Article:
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Invoice Financing

  • Invoice financing is when a company borrows money by using its unpaid invoices as security.
  • Invoice financing can be used by a business to increase cash flow for operating purposes or to accelerate development and investment goals.
  • Invoice financing is often handled in a way that customers of the borrowing company are unaware of the arrangement, or it can be expressly managed by the lender.

Invoice factoring and invoice financing allow companies to take out a short-term loan against unpaid invoices.

It allows businesses to pay staff and suppliers, improve cash flow, and even reinvest in the business without waiting for customers to pay their bills in full.

As unpaid invoices are used as collateral, companies pay the lender a certain part of the invoice amount as a fee for taking out the loan.

With invoice financing businesses can overcome the challenges that come with slow-paying customers and struggles to acquire other types of business loans.

How Invoice Financing Works

When a company sells services or goods to a large customer, such as a wholesaler or retailer, it is usually on credit. It means the buyer is not required to pay for purchased goods right away.

The customer is issued an invoice reflecting the total owed amount as well as the due date of the bill. When a business offers credit to its customers, it can tie up capital that a company could have used to invest or expand its operations.

Businesses may choose to finance their invoices in order to finance outstanding accounts receivable or to support short-term liquidity needs.

Invoice finance is a type of short-term financing provided by a lender to the customers of the company in exchange for outstanding bills.

A business sells its accounts receivable to increase its available cash flow and working capital, which provides the company with quick funds for business expenses.

What Is Invoice Factoring?

There are many ways to structure invoice financing, the most prevalent of which being factoring and discounting.

Through invoice factoring for small business, a business can sell its outstanding (unpaid) invoices to the lender, and in turn, the lender may pay the company around 70% to 80% of the invoices’ eventual value upfront.

If the lender is paid in full for the invoices, it will send the 20% to 30% that remains to the business, which will need to pay fees and/or interest for the loan.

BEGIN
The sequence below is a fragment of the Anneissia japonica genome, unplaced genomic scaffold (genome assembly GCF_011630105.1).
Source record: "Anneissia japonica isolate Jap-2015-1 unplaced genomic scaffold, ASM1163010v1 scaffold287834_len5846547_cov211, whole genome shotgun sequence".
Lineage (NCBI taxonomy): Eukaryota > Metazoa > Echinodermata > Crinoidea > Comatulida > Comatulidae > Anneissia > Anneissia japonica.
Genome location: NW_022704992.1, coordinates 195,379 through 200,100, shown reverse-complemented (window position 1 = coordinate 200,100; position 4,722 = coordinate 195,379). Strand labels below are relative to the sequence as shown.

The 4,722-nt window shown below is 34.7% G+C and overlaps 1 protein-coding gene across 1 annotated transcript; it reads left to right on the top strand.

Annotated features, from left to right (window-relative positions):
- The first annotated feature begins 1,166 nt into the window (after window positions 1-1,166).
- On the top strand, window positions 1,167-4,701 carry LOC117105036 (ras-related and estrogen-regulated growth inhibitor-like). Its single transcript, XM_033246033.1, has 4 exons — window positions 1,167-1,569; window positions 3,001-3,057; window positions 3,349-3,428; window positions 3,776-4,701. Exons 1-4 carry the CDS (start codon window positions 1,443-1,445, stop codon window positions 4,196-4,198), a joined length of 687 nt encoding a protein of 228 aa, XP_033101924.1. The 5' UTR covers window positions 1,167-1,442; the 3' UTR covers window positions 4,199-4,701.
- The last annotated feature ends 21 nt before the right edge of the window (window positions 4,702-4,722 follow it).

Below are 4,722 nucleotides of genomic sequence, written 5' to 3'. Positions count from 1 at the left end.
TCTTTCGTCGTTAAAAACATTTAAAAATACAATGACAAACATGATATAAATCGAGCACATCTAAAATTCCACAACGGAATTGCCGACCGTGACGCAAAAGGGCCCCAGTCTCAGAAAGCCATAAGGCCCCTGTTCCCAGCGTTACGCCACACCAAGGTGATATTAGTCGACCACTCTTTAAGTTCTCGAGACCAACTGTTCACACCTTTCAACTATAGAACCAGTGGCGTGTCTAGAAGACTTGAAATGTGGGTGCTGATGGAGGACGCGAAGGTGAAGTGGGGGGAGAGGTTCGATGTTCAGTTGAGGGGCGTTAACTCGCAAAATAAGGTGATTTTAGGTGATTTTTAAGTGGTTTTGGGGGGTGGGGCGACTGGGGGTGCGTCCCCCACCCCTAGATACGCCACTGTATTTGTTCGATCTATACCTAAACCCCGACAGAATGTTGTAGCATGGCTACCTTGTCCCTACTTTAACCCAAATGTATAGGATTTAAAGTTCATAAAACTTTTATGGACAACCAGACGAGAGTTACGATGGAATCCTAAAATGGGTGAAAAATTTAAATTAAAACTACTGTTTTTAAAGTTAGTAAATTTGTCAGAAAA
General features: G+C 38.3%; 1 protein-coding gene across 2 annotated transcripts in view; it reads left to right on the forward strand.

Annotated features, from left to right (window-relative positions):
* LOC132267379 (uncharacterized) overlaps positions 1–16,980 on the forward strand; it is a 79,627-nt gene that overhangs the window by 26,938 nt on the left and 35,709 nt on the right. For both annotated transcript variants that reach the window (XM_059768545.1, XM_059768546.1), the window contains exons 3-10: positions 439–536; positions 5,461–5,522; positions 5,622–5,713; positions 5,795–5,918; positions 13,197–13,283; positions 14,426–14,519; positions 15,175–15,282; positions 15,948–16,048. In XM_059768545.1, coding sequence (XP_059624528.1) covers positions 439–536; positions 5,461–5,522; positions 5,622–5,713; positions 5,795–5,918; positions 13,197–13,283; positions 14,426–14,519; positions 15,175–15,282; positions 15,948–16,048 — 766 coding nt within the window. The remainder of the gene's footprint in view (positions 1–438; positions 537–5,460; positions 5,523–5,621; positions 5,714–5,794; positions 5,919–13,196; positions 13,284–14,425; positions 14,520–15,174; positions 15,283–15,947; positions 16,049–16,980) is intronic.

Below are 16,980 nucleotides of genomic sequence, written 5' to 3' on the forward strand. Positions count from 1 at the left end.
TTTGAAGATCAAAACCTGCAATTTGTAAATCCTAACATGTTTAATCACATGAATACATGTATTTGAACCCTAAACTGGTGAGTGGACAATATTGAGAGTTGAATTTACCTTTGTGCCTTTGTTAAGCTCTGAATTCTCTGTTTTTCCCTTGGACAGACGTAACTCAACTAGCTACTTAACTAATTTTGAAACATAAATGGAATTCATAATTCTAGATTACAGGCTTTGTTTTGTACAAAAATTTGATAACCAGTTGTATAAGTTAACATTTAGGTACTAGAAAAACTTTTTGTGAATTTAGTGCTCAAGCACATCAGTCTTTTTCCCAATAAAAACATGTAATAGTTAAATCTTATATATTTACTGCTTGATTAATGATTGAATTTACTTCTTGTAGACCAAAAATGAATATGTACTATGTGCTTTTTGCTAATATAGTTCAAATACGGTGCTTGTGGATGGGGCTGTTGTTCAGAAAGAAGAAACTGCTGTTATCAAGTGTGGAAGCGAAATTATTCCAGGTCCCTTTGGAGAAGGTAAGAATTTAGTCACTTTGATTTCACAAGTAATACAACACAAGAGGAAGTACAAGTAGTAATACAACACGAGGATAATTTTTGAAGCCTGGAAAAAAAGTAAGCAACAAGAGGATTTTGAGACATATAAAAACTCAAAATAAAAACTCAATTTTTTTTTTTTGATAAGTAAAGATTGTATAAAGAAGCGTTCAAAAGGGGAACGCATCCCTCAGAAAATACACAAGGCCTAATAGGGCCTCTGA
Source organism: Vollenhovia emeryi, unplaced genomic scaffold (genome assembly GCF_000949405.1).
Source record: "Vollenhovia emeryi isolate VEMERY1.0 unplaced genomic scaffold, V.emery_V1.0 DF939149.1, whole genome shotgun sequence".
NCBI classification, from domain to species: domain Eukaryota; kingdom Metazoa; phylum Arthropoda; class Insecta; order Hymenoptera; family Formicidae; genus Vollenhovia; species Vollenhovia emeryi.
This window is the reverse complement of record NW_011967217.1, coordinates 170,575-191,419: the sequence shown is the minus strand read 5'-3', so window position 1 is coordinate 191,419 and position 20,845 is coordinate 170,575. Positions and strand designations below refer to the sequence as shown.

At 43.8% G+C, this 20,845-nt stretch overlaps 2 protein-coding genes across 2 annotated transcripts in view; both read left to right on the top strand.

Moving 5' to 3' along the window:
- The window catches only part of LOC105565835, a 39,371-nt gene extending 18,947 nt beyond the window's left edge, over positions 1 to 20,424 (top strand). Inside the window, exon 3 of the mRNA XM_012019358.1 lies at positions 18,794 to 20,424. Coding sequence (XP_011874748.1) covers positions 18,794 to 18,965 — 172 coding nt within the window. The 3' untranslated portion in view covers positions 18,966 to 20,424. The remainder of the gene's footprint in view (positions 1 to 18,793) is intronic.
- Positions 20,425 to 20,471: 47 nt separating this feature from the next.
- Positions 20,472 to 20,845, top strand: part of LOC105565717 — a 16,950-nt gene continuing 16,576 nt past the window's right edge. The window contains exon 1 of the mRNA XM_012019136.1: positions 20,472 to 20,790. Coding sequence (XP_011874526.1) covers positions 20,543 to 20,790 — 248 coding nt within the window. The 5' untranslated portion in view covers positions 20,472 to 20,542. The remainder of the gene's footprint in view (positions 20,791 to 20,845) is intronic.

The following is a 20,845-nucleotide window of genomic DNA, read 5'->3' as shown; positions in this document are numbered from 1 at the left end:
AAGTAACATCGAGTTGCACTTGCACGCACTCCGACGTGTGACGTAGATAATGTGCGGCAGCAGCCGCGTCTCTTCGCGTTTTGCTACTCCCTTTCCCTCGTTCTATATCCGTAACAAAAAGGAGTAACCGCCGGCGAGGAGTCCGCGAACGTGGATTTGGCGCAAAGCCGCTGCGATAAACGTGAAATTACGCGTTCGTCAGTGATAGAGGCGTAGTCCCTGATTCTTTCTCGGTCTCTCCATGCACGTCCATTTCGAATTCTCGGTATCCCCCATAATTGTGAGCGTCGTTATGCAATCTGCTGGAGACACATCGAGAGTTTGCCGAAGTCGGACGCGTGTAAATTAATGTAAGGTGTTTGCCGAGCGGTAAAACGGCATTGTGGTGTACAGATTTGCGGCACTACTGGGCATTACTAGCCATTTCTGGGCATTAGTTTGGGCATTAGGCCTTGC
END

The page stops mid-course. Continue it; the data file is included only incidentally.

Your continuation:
Customers will often be informed of this agreement because the lender receives payments from them, which may reflect adversely on the company.

Note: With a typical APR of around 15-35%, business invoice finance has a higher interest rate than traditional bank loans but it offers a good short-term solution if most of your short-term assets are tied to accounts receivable.

A company may also use invoice discounting; this is similar to the option of invoice factoring, but in this case, invoice factoring companies collect payments from customers rather than the lender, which means that customers will not know about this agreement.

With invoice discounting, a business can get a loan from a lender up to about 95% of the outstanding invoice amount. As soon as the company’s customers pay their invoices, the company can repay the loan, with interest and fees.

Invoice Funding vs Invoice Factoring

Invoice FundingInvoice Factoring
Borrowing money against your outstanding accounts receivables.Factor purchases the accounts receivables from you.
You retain full control of collections.The factoring company takes over collections.
When you collect payments you repay the lending company, plus fees.When the full amount is collected you are paid the difference.

How Invoice Financing Benefits Lenders

Invoice financing benefits lenders because, unlike offering a line of credit, which may be unsecured and provide the lender with little recourse if the business fails to return what it borrows, invoices serve as security for invoice financing.

The lender also reduces its risk by not granting full invoice loans to the borrowing company. Yet, invoice funding does not eliminate all risks because the customer may never pay the invoice.

This would need a time-consuming and costly collection process involving both the bank and the company receiving invoice financing from the bank.

Applying for Business Invoice Finance

Applying for invoice financing, invoice loans for small businesses, or invoice funding, is relatively simple and uncomplicated, compared to other small business finance options.

Tip: If your chosen lender or financing company has the option of applying for invoice financing online, the process will be even faster. 

The financing firm, like small business loans lenders, will have many requirements, but outstanding debts will be the most crucial component.

Others may look into your personal and/or business credit, as well as your company’s financial statements.

It’s essential to inquire before you start the procedure so you know where you have the best chance of getting approved.

There may be some lenders that are willing to loan to small businesses that don’t have a healthy credit score, and others that focus specifically on younger startups, so it’s worthwhile to look into it.

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    Lorien is the Country Manager for Financer US and has a strong background in finance and digital marketing. She is a fintech enthusiast and a lover of all things digital.

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    Last Updated: June 3, 2022

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